Renewables Body to Welcome Members Beyond Wind and Marine Energy
By Anne Lewis-Schneider
RenewableUK in Cymru are about to open their doors to a lot more than wind and marine renewable energy resources. They will now include hydro, biomass, solar and anaerobic digestion to their mix as well as new technologies for energy storage, and the growing sector of solar energy in Wales will be welcomed into the fold.
Until this point, different renewable energy resources have been under their own umbrellas, but a decision has been made to welcome all of them under one voice for the first time as RenewableUK Cymru. From 2006 to the present only wind, tidal and wave have been represented by RenewableUK Cymru. At long last they will now encompass all types of renewable energy resources.
The director of RenewableUK Cymru is Mr David Clubb, who says that it is now time to work towards a Wales that makes use of all forms of renewable energy sources. He says that the move to have all low carbon energy types under one banner makes perfect sense and he hopes that the wider appeal will unite all of the sectors in a positive way. He says that the last 8 years has given the organisation the backbone it needs to be able to support all forms of renewables, as they have been able to gain experience and has a strong voice to carry Wales forward and maximise the benefits for Wales. A spokesperson has said that Wales has needed a united renewable energy format and that this has been lacking until now. This group will now be able to represent all forms of renewables.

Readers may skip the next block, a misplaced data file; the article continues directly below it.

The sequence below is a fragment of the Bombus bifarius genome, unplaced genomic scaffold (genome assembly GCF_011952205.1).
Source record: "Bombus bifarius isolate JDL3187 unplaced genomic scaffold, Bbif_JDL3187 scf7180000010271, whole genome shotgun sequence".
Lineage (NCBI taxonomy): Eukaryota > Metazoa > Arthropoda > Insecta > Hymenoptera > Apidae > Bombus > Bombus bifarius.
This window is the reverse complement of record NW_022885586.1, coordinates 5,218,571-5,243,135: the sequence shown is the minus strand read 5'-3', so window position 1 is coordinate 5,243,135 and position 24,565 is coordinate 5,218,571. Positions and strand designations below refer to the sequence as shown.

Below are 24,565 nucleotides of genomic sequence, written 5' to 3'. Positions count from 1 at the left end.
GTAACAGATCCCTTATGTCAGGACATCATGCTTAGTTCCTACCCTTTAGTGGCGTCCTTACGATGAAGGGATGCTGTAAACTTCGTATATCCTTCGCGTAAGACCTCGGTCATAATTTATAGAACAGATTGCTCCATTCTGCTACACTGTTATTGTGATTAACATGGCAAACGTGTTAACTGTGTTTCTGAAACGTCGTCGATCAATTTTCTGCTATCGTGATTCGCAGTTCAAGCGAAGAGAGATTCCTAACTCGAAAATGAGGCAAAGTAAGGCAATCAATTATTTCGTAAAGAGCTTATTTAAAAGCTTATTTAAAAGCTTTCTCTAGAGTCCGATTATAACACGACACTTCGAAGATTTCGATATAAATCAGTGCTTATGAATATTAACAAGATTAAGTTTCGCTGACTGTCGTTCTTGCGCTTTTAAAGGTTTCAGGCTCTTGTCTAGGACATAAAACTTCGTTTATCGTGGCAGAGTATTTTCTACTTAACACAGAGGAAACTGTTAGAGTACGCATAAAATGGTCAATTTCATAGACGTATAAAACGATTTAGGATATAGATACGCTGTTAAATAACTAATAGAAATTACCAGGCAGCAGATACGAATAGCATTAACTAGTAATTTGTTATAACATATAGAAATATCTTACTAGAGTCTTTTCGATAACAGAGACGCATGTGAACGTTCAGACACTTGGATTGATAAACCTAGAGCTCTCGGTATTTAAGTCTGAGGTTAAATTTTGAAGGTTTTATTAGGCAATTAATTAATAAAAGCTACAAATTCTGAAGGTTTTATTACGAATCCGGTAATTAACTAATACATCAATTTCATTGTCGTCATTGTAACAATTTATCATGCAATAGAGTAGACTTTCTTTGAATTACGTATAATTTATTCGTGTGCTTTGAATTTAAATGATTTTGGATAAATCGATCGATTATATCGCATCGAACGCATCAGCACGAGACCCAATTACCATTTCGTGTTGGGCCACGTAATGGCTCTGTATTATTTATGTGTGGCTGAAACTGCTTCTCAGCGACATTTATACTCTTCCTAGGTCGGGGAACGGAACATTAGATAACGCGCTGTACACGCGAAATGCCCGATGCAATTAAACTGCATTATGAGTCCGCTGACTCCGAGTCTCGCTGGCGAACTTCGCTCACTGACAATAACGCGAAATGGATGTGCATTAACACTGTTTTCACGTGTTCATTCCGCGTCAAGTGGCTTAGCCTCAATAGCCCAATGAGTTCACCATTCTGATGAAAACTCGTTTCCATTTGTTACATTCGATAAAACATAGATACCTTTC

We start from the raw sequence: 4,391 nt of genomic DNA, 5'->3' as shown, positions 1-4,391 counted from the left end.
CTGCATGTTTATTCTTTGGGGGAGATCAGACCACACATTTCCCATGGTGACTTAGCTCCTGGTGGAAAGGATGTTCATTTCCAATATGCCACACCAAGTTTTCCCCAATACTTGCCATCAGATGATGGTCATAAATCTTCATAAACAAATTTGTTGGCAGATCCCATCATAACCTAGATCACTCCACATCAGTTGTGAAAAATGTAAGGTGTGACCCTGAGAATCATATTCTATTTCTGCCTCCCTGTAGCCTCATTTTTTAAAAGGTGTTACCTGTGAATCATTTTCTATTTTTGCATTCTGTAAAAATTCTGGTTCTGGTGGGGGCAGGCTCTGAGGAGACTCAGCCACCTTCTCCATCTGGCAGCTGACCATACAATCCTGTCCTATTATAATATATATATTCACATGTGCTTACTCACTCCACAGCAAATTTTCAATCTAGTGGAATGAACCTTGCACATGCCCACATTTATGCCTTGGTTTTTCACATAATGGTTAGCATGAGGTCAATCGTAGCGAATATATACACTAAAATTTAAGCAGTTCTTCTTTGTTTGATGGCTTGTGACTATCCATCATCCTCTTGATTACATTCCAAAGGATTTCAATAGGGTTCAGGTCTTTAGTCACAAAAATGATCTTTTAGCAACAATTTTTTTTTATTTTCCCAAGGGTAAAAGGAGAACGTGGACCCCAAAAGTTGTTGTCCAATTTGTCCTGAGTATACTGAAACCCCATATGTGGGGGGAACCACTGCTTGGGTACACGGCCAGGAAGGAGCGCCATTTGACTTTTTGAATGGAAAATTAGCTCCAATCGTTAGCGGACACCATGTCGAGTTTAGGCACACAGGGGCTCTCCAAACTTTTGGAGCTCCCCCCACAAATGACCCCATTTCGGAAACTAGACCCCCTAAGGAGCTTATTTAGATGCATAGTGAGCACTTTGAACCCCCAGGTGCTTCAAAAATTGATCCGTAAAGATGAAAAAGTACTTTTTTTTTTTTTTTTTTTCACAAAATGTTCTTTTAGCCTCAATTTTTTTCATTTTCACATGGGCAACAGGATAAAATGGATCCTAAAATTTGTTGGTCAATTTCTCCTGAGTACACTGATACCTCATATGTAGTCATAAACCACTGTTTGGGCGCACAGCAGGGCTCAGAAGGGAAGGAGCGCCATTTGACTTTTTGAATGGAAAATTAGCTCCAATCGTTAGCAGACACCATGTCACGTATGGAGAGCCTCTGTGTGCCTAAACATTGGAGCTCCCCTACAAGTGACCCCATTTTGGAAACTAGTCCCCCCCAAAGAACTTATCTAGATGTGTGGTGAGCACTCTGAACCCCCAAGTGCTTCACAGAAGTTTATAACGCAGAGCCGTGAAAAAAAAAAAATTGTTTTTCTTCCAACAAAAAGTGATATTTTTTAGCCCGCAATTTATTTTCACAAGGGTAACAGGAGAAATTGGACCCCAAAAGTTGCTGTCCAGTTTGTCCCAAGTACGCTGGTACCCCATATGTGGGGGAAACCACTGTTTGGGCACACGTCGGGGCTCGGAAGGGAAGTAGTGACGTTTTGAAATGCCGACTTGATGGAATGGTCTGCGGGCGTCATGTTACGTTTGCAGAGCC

RenewableUK Cymru currently has approximately thirty members that are locally based and a further fifteen UK and International businesses that also operate from Wales. The organisation started out as British Wind Energy Association back in 1978 and changed its name to the current RenewableUK Cymru in 2010. Since 2012 they have grown even stronger with the appointment of David Clubb as director and the talks started then to include all forms of renewable energy under one roof, which is now coming to fruition.
The parent body of RenewableUK has not made any decisions to include all forms of renewable energy as yet, and Cymru’s decision is as a result of a need to unify all energy forms as Wales realises the significance of all types of renewable resources. Wales has developed some solar farms over the last few years and more are being planned. Biomass and anaerobic digestion is on the increase in the farm areas and uses waste to –to-energy technology. The first new member to join has been Compton Group who is advanced in solar and wind turbines, and Steve Gibbins of the group says that Wales has huge renewable energy potential, and the company wants to refocus on the bigger solution to energy.
Being a member of RenewableUK Cymru means that members get access to tenders and new opportunities as well as news and expert forums and the added benefit of discussion groups involving all forms of renewable energy resources.
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